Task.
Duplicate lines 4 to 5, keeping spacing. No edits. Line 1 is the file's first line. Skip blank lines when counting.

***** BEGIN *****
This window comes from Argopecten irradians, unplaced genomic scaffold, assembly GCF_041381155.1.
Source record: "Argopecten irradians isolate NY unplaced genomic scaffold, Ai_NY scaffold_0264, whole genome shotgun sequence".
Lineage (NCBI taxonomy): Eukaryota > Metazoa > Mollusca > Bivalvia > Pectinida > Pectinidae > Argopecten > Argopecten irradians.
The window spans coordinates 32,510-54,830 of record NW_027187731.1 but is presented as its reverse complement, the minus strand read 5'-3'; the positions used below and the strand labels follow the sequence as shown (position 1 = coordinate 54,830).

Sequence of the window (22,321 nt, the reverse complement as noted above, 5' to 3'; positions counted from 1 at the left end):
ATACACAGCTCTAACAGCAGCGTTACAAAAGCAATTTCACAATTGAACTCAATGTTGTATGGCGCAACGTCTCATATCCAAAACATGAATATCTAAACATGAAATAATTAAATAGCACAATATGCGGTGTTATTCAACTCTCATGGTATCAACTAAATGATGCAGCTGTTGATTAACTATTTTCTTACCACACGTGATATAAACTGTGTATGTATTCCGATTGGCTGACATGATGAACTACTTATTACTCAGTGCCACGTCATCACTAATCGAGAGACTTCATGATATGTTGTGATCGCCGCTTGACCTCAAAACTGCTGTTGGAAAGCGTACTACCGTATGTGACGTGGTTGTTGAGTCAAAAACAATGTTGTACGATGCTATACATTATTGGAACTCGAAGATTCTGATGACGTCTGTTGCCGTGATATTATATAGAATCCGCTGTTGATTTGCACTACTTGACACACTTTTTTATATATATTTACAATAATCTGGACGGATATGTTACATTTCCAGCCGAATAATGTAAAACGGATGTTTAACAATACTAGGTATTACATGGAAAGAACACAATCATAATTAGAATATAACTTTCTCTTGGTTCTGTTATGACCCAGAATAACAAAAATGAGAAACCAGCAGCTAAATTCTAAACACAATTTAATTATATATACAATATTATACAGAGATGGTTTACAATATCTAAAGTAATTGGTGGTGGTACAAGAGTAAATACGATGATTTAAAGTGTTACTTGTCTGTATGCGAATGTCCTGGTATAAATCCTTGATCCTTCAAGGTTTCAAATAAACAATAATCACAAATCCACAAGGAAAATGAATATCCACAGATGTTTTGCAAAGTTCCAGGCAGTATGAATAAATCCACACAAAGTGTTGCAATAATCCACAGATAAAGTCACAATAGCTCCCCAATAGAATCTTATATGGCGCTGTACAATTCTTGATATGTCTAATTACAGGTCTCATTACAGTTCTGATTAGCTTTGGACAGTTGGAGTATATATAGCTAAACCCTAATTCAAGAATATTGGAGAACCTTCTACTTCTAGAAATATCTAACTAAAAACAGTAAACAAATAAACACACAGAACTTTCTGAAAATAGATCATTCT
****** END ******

The window spans coordinates 32,510-54,830 of record NW_027187731.1 but is presented as its reverse complement, the minus strand read 5'-3'; the positions used below and the strand labels follow the sequence as shown (position 1 = coordinate 54,830).

Sequence of the window (22,321 nt, the reverse complement as noted above, 5' to 3'; positions counted from 1 at the left end):